Finding Your Nazi Era German Roots

Johann Gottlieb Bohme

Document for Johann Gottlieb Bohme ( who went by Gottlieb )

First page: 1. The Schmied (smith) Christian Heinrich Bernhard Böhm…of evangelic religion, born… in Saalfeld, Sachsen Heiningen, residing in Berlin Warschauer Straße 7, son of the Schneidermeister (master tailor) Johann Georg Heinrich Carl Böhm and his wife Christiane Frederike Henriette nee Franke, both deceased and formerly residing in Saalfeld. 2. The Marie Luise Böhme, without profession, …, of evangelic religion, …, born Kienitz, Kreis Lebus, reisiding in Berlin Warschauer Straße 7, daughter of the labourer Friedrich Böhme and his wife nee Engel, he deceased and formerly residing in Kienitz, she deceased and formerly residing in Berlin, Like · Reply · 8 hrs Ernst Simonsen Ernst Simonsen I read : Bride: worker Friedrich Böhme and Marie Engel, Groom: Schneidermeister Johann Georg Heinrich Carl Böhm and Christiane Frederike Henriette nee Franke. Watch the different names “Böhm” and ” Böhme”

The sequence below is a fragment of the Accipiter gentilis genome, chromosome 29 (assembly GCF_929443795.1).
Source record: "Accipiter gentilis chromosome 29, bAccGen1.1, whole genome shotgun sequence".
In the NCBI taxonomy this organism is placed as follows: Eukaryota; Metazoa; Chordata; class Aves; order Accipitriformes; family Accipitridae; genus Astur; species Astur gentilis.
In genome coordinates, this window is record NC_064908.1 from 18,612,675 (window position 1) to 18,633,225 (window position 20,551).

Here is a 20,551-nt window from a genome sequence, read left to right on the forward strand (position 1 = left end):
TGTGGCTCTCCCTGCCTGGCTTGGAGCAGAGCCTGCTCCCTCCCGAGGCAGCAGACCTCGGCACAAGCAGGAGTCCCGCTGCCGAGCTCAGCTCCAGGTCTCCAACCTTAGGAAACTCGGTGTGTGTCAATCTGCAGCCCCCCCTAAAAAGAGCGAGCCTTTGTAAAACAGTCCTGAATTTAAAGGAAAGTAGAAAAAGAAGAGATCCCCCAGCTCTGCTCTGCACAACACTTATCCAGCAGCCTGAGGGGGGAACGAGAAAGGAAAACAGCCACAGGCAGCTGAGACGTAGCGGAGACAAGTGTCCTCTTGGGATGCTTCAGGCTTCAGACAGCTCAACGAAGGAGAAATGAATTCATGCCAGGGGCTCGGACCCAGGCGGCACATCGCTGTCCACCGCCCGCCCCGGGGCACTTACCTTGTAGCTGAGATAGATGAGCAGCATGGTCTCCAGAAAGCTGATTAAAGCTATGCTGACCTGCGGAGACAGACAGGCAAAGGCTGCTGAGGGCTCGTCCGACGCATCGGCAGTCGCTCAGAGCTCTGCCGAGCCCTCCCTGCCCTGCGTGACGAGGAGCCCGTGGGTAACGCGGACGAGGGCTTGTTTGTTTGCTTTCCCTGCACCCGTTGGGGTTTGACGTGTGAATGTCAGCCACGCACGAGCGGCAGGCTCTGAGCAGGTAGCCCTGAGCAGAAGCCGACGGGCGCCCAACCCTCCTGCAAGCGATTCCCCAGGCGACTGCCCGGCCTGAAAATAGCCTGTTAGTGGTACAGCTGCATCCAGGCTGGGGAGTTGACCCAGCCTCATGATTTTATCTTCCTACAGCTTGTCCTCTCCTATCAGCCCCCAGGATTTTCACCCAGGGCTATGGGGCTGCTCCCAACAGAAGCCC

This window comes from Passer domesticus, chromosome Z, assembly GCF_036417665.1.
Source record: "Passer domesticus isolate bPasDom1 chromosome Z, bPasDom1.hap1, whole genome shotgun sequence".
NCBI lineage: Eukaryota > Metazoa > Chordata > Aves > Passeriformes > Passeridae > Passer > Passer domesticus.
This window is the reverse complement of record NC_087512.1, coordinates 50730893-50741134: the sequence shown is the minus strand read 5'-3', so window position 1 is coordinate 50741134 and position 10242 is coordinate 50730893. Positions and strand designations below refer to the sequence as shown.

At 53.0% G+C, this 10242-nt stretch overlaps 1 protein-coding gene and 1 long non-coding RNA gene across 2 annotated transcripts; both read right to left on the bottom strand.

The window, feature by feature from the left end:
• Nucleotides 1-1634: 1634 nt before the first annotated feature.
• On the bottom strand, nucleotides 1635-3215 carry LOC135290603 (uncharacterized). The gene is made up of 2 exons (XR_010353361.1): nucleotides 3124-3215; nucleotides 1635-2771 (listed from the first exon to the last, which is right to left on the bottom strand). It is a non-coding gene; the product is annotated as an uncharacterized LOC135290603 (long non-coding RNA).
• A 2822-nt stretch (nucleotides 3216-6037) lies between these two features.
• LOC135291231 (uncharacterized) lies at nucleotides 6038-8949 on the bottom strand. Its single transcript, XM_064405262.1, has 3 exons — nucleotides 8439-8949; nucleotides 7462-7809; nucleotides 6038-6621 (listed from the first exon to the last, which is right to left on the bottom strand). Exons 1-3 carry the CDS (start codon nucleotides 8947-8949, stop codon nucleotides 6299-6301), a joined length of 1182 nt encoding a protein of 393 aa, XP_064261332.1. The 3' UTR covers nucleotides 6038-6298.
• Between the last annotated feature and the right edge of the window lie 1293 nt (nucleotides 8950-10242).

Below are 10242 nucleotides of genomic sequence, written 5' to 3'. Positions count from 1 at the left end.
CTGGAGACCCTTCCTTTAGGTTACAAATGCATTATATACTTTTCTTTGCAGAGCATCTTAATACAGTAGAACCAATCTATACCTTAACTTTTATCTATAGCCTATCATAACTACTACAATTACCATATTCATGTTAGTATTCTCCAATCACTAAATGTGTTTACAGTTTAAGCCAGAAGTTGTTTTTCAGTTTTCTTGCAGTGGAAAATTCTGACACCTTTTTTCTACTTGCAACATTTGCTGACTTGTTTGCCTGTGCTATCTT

My friend Cathy

Thinking of my friend today.. you bless my house and my kitchen her family is like my own .. I love you girl ❤️ 💕 miss you.. I know you are watching over us all in heaven.. I wish you told me things I’m just finding out now …..years ago … I live you

My First Blog Post

Be yourself; Everyone else is already taken.

— Oscar Wilde.

Hi.. Tanja here.. here are some of my passions .. I hope you subscribe and share yours too .. I’d love to collaborate.. here we go!!!



Guided meditation



Music and love to sing


Gaming from old school to xbox1.. can’t wait for the scarlet to come out .. currently playing eso and loving it but all about old school games

I love crafting



And anything outdoors ..

Oh yeah I love coffee too!!! Welcome!!

Rotkohl or blaukraut ….

Another cooking day.. today it’s red cabbage ..

Blaukraut, Rotkraut or Rotkohl?

In Germany, you’ll find this dish called by different names depending on which region of the country you are in.